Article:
Liver Transplantation: Pre and Post Operative Management For Internists
Einstein-Montefiore Department of Medicine Grand Rounds
Thursday, October 7, 2010
Forchheimer 1st Floor Lecture Hall, Einstein
(no lunchtime session)
Paul Gaglio, MD
Paul Gaglio, MD
Professor of Clinical Medicine, Department of Medicine (Gastroenterology & Liver Diseases)
Albert Einstein College of Medicine/Montefiore Medical Center
Dr. Paul Gaglio joined the faculty at the Albert Einstein College of Medicine in December 2007 to assist in establishing a new liver transplantation program at Montefiore Medical Center, and was promoted to Professor of Clinical Medicine.
Author of multiple manuscripts, book chapters and abstracts, Dr. Gaglio has also participated in numerous research trials related to the therapy of hepatitis B and C, liver transplantation, and treatment of liver failure. His research interests include models to enhance liver regeneration, novel treatments of hepatitis B and C, natural history of hepatitis C in liver transplant recipients, and non alcoholic fatty liver disease.
From 1996 to 2001, Dr. Gaglio served as the medical co-director of the liver transplantation program at Tulane University Medical School. From 2001 to 2007, he was the medical director of adult liver transplantation and associate medical director of the Center for Liver Disease and Transplantation at Columbia University Medical Center.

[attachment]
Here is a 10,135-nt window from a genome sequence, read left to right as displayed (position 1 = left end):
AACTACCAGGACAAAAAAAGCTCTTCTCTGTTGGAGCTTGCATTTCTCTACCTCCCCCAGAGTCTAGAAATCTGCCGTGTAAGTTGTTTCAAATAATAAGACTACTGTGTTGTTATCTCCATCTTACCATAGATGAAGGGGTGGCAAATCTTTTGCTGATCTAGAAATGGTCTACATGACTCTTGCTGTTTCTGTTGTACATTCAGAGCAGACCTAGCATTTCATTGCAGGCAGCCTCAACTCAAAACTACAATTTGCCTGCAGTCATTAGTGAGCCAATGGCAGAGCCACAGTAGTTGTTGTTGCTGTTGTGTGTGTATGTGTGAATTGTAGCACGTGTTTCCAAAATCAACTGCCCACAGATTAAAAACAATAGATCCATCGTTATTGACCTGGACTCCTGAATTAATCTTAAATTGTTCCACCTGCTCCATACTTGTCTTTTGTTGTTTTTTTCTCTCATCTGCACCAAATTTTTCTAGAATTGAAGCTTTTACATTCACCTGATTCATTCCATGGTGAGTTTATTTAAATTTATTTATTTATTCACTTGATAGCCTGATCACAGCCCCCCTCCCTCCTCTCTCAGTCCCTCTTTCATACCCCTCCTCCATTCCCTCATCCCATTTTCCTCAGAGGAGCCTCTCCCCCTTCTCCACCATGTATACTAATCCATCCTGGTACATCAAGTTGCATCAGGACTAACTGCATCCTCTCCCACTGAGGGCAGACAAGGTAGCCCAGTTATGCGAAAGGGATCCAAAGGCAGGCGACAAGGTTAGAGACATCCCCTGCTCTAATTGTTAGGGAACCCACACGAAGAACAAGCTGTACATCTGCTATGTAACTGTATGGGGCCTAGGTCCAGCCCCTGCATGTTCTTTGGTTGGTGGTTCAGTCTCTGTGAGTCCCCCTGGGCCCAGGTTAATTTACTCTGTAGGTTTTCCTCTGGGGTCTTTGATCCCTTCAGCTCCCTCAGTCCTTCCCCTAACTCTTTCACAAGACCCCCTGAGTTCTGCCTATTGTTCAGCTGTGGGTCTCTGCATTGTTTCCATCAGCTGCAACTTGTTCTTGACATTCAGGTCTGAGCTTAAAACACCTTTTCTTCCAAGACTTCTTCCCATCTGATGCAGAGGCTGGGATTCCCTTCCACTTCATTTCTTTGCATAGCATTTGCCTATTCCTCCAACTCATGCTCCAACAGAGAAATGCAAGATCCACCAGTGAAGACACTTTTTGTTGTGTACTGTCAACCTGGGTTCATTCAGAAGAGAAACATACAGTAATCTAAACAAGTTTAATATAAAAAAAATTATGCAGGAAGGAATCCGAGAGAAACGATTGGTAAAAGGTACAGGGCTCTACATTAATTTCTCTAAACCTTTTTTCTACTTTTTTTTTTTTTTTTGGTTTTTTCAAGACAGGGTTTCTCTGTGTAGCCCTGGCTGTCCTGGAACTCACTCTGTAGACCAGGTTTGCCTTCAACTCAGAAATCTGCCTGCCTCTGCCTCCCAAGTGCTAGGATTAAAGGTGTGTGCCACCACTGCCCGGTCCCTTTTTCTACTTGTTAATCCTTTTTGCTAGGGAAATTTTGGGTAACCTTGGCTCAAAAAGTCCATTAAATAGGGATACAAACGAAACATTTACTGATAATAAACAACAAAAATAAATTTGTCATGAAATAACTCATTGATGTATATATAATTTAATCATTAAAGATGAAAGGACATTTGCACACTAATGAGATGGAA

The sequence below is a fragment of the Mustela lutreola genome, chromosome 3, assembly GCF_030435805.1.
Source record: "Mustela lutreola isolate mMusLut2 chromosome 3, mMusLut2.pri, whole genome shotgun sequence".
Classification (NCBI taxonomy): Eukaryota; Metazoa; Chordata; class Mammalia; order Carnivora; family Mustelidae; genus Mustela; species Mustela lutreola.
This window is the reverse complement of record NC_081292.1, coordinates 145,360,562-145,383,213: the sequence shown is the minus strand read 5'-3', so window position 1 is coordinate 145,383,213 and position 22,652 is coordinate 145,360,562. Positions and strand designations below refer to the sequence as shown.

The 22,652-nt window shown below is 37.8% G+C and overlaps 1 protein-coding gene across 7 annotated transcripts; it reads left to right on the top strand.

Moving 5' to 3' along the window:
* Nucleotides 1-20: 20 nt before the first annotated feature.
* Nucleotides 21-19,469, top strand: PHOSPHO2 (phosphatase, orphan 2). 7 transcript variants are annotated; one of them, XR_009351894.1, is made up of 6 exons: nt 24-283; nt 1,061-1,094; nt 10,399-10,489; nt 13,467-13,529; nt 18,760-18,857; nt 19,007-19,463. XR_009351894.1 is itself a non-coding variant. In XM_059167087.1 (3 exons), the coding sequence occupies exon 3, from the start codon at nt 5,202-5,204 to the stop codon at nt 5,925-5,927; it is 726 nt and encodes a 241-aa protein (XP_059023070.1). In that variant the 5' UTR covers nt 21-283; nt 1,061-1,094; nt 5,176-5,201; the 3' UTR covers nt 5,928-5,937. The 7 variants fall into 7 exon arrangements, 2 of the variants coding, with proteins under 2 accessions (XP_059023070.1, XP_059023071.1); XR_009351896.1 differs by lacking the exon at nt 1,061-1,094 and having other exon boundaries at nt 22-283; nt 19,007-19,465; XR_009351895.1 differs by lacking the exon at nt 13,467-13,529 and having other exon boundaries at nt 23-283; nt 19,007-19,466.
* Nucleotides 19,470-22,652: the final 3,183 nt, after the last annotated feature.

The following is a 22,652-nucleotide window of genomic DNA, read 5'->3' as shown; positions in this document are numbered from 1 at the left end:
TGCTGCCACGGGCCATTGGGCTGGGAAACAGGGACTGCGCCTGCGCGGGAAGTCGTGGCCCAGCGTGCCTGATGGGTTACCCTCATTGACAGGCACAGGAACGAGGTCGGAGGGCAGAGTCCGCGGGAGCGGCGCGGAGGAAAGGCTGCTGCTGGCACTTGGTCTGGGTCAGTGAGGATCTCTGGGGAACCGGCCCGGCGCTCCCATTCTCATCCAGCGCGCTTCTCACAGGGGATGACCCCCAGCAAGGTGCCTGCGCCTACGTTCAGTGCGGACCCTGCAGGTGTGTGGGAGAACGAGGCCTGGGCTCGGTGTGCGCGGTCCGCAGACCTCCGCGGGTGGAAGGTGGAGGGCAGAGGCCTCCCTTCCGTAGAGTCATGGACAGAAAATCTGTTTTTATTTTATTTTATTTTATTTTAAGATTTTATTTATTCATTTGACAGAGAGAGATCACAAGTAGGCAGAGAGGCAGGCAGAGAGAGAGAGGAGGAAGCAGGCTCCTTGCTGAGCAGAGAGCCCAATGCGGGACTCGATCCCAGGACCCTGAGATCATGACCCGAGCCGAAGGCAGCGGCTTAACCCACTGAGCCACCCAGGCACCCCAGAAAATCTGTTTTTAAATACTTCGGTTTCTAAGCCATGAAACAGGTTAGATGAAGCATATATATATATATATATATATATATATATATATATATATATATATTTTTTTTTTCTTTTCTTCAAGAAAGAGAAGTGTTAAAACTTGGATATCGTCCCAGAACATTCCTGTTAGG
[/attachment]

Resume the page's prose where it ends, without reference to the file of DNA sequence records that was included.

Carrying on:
Dr. Gaglio received his B.A. in Biology and Italian from Rutgers College and his M.D. from UMDNJ-New Jersey Medical School. He completed an internship and residency at the Mount Sinai Medical Center in New York, and a digestive disease/liver transplantation fellowship at New Jersey Medical School.
After attending this activity, participants will be able to:
- Understand the indications for liver transplantation
- Recognize the common manifestations of portal hypertension and how to manage this condition
- Understand common post transplantation problems that internists face
Albert Einstein College of Medicine designates this educational activity for a maximum of 1 credit towards the AMA Physician’s Recognition Award. Each physician should claim only those credits that he/she actually spent in the educational activity.